Natural law, whether grounded in human reason or divine edict, encourages men to follow virtue and shun vice. The concept dominated Renaissance thought, where its literary equivalent, poetic justice, underpinned much of the period's creative writing. R. S. White's study examines a wide range of Renaissance texts, by More, Spenser, Sidney, Shakespeare and Milton, in the light of these developing ideas of Natural Law. It shows how writers as radically different as Aquinas and Hobbes formulated versions of Natural Law which served to maintain socially established hierarchies. For Aquinas, Natural Law always resided in the individual's conscience, whereas Hobbes thought individuals had limited access to virtue and therefore needed to be coerced into doing good by the state. White shows how the very flexibility and antiquity of Natural Law enabled its appropriation and application by thinkers of all political persuasions in a debate that raged throughout the Renaissance and which continues in our own time.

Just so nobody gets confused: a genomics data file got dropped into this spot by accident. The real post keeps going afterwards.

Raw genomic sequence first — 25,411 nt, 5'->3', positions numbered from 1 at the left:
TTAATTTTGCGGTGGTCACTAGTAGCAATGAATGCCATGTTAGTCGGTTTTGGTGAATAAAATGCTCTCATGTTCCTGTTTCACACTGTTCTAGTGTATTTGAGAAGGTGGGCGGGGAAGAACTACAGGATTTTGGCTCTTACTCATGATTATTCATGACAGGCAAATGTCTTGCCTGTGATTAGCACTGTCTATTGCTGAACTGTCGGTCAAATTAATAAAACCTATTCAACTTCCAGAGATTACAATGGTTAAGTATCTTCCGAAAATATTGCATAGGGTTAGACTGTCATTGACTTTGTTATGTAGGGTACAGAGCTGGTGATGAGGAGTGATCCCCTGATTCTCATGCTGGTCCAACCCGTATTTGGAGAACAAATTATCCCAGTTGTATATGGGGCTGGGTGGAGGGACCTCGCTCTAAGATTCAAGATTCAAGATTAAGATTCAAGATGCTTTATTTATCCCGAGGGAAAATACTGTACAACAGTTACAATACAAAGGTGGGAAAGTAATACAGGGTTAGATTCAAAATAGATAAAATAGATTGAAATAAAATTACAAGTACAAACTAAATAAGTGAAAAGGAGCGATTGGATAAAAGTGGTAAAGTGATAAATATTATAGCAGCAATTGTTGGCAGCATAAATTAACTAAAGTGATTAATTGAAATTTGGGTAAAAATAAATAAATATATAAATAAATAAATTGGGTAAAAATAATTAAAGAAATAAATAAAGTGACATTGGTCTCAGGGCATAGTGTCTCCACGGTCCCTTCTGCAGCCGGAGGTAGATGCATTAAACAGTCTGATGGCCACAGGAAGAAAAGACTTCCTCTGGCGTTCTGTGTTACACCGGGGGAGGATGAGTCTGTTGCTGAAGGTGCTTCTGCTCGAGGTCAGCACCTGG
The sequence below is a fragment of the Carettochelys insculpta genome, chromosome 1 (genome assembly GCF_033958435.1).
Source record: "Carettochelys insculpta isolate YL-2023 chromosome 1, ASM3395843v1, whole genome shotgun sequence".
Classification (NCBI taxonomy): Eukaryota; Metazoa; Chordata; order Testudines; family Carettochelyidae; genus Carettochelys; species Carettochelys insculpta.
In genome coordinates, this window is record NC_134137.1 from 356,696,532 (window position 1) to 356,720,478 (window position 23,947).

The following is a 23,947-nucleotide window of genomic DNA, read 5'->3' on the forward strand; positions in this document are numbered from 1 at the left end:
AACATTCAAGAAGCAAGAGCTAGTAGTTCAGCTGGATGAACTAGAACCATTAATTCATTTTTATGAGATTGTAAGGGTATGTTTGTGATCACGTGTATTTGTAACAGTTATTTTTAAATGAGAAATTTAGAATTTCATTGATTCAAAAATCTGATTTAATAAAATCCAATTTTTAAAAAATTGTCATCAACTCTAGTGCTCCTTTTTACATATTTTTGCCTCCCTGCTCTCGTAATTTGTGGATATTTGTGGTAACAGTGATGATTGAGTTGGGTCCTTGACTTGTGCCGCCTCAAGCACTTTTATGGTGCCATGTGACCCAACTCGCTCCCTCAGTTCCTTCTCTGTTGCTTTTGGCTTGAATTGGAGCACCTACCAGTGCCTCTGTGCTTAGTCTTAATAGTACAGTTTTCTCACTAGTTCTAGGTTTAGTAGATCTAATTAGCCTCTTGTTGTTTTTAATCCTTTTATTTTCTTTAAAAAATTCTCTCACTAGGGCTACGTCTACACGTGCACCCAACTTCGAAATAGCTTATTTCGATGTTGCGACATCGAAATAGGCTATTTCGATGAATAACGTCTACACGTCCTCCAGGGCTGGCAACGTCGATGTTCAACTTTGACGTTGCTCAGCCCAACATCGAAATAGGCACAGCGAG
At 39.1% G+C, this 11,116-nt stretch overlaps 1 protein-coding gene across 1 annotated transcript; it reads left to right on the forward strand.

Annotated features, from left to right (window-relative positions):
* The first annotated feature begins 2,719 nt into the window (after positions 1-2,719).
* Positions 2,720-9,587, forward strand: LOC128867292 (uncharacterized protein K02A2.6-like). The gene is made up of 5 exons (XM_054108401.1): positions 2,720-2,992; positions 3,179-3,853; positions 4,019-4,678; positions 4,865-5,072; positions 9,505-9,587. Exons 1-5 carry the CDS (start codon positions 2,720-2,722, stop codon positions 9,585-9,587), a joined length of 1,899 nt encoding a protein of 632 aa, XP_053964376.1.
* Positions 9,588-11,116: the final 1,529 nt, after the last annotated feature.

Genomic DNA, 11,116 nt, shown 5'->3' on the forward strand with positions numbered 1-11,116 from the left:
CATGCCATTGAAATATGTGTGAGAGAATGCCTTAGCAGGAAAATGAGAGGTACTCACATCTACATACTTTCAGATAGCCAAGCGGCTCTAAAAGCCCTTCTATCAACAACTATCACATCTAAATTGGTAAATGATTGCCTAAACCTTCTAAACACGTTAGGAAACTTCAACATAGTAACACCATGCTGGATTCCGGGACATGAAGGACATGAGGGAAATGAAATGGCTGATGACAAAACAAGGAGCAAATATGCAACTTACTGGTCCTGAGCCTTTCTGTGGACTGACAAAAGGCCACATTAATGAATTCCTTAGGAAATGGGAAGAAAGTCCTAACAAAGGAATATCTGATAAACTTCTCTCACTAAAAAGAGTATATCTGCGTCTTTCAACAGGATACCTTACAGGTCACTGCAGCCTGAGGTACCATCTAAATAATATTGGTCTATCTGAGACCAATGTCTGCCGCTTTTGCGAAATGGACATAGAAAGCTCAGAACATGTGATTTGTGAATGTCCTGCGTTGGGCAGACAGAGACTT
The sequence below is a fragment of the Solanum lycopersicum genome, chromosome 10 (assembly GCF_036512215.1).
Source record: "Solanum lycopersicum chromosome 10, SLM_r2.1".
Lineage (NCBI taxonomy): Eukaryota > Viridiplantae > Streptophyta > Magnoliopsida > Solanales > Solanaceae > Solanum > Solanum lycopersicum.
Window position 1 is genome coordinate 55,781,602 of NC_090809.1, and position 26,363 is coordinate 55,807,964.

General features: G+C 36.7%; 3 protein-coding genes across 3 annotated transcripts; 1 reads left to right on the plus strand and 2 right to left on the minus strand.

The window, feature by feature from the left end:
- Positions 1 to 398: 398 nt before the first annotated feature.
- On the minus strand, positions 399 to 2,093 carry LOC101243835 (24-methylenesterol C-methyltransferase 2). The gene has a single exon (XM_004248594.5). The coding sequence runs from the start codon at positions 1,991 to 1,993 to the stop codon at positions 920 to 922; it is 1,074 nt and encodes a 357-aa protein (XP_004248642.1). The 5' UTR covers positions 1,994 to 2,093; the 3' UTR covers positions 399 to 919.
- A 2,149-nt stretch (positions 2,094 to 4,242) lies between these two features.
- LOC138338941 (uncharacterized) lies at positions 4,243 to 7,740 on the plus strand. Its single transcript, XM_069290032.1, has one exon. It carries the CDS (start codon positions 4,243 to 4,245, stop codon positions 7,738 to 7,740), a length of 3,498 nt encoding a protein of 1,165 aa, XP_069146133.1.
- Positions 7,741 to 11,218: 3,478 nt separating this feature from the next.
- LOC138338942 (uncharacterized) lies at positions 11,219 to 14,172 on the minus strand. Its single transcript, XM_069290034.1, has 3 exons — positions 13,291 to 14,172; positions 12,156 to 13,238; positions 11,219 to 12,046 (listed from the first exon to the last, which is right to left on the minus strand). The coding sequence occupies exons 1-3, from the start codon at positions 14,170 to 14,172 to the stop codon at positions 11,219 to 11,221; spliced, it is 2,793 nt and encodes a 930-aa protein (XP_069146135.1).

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(228mm x 152mm x 21mm)
Cambridge University Press
Publisher: Cambridge University Press
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